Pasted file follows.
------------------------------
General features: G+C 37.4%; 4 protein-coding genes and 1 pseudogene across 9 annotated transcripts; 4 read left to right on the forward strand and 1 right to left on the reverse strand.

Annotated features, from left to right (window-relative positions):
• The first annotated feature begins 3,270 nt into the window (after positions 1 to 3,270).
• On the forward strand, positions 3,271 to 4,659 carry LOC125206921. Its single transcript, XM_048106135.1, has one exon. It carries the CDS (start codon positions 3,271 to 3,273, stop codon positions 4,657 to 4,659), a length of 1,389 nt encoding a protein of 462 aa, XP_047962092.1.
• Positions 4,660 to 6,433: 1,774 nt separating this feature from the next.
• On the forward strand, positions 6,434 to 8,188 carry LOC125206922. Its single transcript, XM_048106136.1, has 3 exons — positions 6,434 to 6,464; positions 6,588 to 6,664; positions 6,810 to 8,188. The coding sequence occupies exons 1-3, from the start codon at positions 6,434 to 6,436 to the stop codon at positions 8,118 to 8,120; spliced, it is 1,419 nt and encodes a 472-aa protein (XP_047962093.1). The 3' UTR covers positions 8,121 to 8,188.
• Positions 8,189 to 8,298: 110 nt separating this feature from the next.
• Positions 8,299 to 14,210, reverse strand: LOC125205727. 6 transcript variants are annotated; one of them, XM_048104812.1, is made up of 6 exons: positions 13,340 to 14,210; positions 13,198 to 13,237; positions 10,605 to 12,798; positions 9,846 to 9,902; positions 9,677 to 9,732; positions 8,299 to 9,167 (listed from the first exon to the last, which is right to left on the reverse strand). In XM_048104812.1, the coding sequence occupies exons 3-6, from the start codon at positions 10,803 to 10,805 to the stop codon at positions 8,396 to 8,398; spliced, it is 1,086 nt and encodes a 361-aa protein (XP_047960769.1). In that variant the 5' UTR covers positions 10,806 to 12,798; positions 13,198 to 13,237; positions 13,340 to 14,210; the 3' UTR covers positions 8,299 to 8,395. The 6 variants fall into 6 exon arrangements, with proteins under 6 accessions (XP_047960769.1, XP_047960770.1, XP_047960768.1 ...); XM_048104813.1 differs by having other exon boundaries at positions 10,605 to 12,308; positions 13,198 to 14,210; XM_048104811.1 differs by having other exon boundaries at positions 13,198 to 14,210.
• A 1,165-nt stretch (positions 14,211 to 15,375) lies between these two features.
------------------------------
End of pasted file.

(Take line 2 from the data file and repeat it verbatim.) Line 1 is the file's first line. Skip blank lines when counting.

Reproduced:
Annotated features, from left to right (window-relative positions):